Because of the much lower screen resolution as compared with a paper chart, if you display the fine details of a paper chart on a screen at the same scale as they are shown on the chart, you won't be able to read them. At the electronic chart display and information system (ECDIS) level, which sets the standards for electronic charting on big ships, the industry seems to have settled on a zoom level of 1:1.7 for making electronic chart displays readable. This is to say a paper chart at 1:20,000 is displayed electronically at a scale of 1:20,000/1.7, or 1:11,765. At the recreational level, for reasons I do not have the space to explore in this article, the relationship between a paper chart and its electronic display is often 1:6.25. That means a 1:20,000 paper chart is now displayed at a scale of 1:3,200.

Let's consider an area of an original survey that was done at 1:10,000, with a positional accuracy within +/-15 meters. This area was found to be foul with rocks. The chartmaker, working at a scale of 1:20,000, showed a couple of these as close together as possible using traditional drafting techniques, which is to say about 2 mm apart (representing 40 meters in the real world). No sane navigator plotting on this paper chart would try to take a vessel between these displayed rocks. But now this chart gets digitized and displayed at 1:3,200. The space between the rock symbols on the display has just increased to 2 x 6.25, or 12.5 mm. All of a sudden, it looks like I can take my boat between these rocks, especially when its position, based on my WAAS-corrected GPS, is displayed with pinpoint accuracy. Unfortunately for me, there is no gap between these rocks — just another rock the chartmaker could not show at the original chartmaking scale of 1:20,000.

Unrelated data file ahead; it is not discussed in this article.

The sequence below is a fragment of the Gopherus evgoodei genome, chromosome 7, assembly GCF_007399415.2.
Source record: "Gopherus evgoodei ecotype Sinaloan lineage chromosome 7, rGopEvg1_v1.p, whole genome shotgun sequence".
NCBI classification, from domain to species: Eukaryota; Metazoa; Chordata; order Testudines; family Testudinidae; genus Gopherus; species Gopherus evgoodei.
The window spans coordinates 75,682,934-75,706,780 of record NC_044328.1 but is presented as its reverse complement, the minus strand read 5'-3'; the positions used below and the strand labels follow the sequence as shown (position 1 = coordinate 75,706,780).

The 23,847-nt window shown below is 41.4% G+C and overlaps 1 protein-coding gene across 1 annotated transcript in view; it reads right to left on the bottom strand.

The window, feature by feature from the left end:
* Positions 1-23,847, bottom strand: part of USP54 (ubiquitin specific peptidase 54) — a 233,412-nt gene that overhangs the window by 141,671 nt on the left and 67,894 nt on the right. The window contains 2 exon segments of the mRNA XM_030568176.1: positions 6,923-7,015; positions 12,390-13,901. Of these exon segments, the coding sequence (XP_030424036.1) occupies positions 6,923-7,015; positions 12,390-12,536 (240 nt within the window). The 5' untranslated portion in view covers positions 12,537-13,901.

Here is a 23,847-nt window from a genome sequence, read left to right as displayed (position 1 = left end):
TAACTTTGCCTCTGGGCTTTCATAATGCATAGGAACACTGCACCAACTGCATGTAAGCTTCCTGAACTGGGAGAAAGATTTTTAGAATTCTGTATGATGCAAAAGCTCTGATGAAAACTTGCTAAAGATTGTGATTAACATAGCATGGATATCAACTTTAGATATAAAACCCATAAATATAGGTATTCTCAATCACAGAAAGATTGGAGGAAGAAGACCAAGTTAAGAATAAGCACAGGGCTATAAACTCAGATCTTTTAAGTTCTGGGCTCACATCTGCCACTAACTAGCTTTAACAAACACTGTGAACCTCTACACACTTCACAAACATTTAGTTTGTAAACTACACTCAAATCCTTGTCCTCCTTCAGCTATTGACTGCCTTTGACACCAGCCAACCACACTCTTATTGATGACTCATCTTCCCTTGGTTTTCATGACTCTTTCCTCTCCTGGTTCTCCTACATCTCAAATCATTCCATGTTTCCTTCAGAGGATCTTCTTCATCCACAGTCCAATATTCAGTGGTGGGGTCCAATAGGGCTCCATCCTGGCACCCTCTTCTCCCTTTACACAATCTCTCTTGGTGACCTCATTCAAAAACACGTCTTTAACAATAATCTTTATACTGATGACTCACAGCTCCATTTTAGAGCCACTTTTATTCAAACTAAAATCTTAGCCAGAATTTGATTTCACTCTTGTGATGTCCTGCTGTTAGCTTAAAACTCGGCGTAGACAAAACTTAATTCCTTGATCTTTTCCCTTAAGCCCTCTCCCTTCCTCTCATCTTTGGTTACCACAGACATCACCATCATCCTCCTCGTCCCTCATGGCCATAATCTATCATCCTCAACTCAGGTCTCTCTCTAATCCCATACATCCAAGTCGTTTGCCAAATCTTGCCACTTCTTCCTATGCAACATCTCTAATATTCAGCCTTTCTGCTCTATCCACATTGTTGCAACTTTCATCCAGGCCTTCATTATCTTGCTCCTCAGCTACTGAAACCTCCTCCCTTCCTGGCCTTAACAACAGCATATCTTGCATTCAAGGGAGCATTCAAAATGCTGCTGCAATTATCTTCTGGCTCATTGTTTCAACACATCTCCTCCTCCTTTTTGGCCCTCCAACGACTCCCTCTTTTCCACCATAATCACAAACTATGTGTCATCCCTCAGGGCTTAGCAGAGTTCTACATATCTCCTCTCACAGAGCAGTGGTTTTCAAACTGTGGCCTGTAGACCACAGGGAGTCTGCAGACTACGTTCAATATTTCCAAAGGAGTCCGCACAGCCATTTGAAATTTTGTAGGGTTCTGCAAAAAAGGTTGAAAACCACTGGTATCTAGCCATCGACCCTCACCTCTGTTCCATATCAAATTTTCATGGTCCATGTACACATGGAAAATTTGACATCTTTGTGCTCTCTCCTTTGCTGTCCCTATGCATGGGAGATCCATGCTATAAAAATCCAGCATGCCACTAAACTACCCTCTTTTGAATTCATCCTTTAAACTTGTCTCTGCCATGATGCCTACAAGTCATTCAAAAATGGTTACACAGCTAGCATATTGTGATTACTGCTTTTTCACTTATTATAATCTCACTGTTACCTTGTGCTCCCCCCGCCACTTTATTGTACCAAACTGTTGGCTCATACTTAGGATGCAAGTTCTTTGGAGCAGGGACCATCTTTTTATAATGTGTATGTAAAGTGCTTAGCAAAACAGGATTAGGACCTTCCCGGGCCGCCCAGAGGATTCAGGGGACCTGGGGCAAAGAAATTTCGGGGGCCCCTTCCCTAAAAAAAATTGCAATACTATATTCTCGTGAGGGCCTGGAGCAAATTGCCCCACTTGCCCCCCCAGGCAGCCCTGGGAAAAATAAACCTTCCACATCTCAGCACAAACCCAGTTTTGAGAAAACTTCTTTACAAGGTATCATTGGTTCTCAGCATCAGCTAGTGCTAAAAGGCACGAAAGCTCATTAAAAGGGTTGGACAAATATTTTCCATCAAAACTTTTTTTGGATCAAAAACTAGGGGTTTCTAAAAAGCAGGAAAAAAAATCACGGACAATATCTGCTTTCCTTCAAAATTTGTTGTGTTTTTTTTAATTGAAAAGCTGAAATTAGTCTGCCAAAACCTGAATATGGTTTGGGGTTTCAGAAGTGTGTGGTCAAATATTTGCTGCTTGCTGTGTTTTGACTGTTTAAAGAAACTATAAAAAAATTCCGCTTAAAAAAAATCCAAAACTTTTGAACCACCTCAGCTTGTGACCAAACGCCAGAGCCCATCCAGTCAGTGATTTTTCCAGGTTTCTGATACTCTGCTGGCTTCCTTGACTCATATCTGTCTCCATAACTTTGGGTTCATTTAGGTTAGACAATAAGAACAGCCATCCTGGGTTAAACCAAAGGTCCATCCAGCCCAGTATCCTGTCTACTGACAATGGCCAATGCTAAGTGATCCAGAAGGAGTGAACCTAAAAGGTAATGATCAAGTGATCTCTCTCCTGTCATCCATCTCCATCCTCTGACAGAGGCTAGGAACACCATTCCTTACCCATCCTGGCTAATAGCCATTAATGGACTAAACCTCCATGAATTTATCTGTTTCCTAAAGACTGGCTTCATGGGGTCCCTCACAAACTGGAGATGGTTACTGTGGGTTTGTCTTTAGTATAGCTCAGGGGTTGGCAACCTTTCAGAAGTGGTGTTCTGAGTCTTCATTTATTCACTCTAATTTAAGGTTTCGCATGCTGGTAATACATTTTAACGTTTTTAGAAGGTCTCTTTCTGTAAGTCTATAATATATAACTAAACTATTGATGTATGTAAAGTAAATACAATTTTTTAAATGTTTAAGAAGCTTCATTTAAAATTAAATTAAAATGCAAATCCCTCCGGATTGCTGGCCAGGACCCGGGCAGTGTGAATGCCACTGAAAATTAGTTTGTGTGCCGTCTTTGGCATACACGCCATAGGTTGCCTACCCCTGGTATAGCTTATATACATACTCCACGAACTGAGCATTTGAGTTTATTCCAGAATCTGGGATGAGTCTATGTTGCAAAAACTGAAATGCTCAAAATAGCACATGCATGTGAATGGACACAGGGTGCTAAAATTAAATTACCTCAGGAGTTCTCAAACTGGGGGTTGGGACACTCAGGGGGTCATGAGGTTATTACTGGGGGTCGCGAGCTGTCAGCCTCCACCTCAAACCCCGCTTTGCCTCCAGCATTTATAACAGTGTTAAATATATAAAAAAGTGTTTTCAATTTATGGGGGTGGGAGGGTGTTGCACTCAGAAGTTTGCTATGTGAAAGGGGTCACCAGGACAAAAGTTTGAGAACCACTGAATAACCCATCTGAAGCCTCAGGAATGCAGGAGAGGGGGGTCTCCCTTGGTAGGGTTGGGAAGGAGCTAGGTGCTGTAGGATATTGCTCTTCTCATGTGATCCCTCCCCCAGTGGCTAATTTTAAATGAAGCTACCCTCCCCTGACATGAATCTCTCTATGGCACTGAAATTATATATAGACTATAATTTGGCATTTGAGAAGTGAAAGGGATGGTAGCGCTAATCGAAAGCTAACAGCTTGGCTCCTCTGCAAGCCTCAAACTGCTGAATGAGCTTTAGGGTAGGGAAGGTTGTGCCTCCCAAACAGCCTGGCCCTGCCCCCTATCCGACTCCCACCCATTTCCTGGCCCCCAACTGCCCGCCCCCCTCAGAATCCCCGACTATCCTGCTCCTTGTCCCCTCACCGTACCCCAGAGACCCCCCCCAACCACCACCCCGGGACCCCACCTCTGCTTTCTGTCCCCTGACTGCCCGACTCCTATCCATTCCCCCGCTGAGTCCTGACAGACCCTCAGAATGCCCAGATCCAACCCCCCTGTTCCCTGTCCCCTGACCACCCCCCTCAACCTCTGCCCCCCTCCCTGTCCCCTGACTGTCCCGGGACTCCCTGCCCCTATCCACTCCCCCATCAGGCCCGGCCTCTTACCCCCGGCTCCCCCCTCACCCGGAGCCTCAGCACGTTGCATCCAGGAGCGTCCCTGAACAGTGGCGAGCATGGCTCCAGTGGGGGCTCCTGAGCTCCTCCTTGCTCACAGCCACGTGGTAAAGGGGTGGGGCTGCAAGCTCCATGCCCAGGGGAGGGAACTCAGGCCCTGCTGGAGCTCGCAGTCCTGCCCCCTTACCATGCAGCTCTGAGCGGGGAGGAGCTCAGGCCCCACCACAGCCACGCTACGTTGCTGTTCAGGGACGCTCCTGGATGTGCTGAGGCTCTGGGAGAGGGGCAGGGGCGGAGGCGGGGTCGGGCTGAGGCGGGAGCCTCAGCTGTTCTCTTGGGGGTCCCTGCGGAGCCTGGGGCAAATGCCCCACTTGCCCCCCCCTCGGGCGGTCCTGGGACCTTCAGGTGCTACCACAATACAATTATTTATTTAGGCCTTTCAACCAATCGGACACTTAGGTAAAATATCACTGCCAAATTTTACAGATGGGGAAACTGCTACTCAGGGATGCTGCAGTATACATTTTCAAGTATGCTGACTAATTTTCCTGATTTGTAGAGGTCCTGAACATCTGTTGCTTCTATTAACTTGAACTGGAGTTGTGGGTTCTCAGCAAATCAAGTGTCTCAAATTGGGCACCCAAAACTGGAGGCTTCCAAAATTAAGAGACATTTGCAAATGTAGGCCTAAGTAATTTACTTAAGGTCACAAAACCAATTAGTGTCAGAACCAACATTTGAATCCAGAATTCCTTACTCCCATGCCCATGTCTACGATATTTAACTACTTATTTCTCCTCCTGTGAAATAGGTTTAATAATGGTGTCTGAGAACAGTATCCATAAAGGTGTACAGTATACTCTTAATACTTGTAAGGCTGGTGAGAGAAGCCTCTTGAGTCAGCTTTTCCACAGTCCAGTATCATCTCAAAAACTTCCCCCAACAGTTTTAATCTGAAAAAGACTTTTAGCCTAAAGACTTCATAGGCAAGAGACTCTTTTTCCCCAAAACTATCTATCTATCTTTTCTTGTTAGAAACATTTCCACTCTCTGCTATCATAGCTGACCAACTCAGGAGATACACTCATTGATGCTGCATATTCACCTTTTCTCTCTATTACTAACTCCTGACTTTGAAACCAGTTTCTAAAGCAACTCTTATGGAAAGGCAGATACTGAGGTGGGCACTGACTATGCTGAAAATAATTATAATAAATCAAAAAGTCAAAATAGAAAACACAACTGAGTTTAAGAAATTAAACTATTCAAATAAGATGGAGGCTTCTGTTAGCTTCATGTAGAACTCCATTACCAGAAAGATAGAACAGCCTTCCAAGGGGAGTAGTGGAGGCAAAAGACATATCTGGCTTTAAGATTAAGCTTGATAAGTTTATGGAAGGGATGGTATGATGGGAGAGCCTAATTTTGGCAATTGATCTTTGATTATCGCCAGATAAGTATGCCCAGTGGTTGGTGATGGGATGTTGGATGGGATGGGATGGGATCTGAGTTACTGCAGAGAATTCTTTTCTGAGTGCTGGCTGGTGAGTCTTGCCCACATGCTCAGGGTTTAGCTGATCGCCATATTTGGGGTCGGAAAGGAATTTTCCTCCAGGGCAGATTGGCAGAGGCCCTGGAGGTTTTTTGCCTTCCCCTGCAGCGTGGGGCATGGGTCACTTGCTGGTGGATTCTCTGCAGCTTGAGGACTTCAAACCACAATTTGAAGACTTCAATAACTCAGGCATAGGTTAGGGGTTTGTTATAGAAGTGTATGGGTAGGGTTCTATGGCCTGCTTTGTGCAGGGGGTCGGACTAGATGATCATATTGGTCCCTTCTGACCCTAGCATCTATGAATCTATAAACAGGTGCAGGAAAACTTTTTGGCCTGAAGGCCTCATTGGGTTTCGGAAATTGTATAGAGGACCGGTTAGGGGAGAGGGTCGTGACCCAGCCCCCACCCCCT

Overzooming a chart — i.e., using it at a scale for which it was not designed — is one of the cardinal sins of navigation. All electronic charts are overzoomed to some extent, with those found in the recreational marketplace typically grossly overzoomed. To compensate for this, in theory, any navigator using electronic plotting should place an imaginary circle of possible error around the boat's plotted position. This circle should have a radius equal to the allowable error that was used in plotting the features on the chart. Note that this circle of error does not represent errors in plotting the position of the boat, which will be phenomenally accurate, but instead represents the extent to which the features around the boat may be out of place on the chart. All potential hazards should be kept outside the circumference of this circle, or, put another way, if any comes inside this circle, we are clearly into the realm of eyeball navigation.

So how do we determine the radius of this circle? We need to know two things:

# The level of accuracy of the survey on which the chart is based.

# The scale at which the chart is being displayed.

Unfortunately, neither is readily available for most electronic charts supplied to the recreational marketplace!

Many (but by no means all) paper charts have the first part of this information included in a source diagram, and the scale is, of course, clearly stated beneath the chart title. A source diagram is typically a small inset chart that breaks up the area covered by the chart into sections according to the age of the data on which each section is based, the scale at which this data was collected, and the method used to collect it. When navigating in any of the waters covered by the chart, a quick glance at the source diagram will provide a good sense of the accuracy and reliability of the underlying data for that section of the chart.

Last edited by Faster; 12-30-2010 at 09:28 AM. Reason: fix formatting